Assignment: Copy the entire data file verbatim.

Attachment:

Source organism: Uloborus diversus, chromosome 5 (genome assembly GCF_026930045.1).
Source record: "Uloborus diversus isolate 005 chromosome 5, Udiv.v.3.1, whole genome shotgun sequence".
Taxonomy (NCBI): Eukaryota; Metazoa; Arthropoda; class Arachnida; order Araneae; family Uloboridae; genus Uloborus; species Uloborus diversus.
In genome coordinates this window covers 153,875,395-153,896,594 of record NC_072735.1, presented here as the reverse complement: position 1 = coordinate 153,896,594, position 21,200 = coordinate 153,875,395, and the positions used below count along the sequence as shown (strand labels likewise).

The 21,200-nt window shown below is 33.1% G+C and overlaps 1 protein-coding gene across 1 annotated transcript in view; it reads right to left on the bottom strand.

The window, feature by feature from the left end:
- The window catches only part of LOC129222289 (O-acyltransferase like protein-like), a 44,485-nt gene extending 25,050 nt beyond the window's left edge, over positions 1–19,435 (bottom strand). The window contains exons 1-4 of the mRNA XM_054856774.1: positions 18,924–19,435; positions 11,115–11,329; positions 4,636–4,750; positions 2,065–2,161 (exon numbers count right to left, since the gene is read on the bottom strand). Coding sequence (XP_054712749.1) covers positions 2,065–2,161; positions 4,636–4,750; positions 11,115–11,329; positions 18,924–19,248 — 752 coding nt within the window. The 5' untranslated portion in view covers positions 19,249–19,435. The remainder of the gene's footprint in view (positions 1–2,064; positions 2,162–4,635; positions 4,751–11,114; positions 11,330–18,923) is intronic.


Source organism: Uloborus diversus, chromosome 5 (genome assembly GCF_026930045.1).
Source record: "Uloborus diversus isolate 005 chromosome 5, Udiv.v.3.1, whole genome shotgun sequence".
Taxonomy (NCBI): Eukaryota; Metazoa; Arthropoda; class Arachnida; order Araneae; family Uloboridae; genus Uloborus; species Uloborus diversus.
In genome coordinates this window covers 153,875,395-153,896,594 of record NC_072735.1, presented here as the reverse complement: position 1 = coordinate 153,896,594, position 21,200 = coordinate 153,875,395, and the positions used below count along the sequence as shown (strand labels likewise).

The 21,200-nt window shown below is 33.1% G+C and overlaps 1 protein-coding gene across 1 annotated transcript in view; it reads right to left on the bottom strand.

The window, feature by feature from the left end:
- The window catches only part of LOC129222289 (O-acyltransferase like protein-like), a 44,485-nt gene extending 25,050 nt beyond the window's left edge, over positions 1–19,435 (bottom strand). The window contains exons 1-4 of the mRNA XM_054856774.1: positions 18,924–19,435; positions 11,115–11,329; positions 4,636–4,750; positions 2,065–2,161 (exon numbers count right to left, since the gene is read on the bottom strand). Coding sequence (XP_054712749.1) covers positions 2,065–2,161; positions 4,636–4,750; positions 11,115–11,329; positions 18,924–19,248 — 752 coding nt within the window. The 5' untranslated portion in view covers positions 19,249–19,435. The remainder of the gene's footprint in view (positions 1–2,064; positions 2,162–4,635; positions 4,751–11,114; positions 11,330–18,923) is intronic.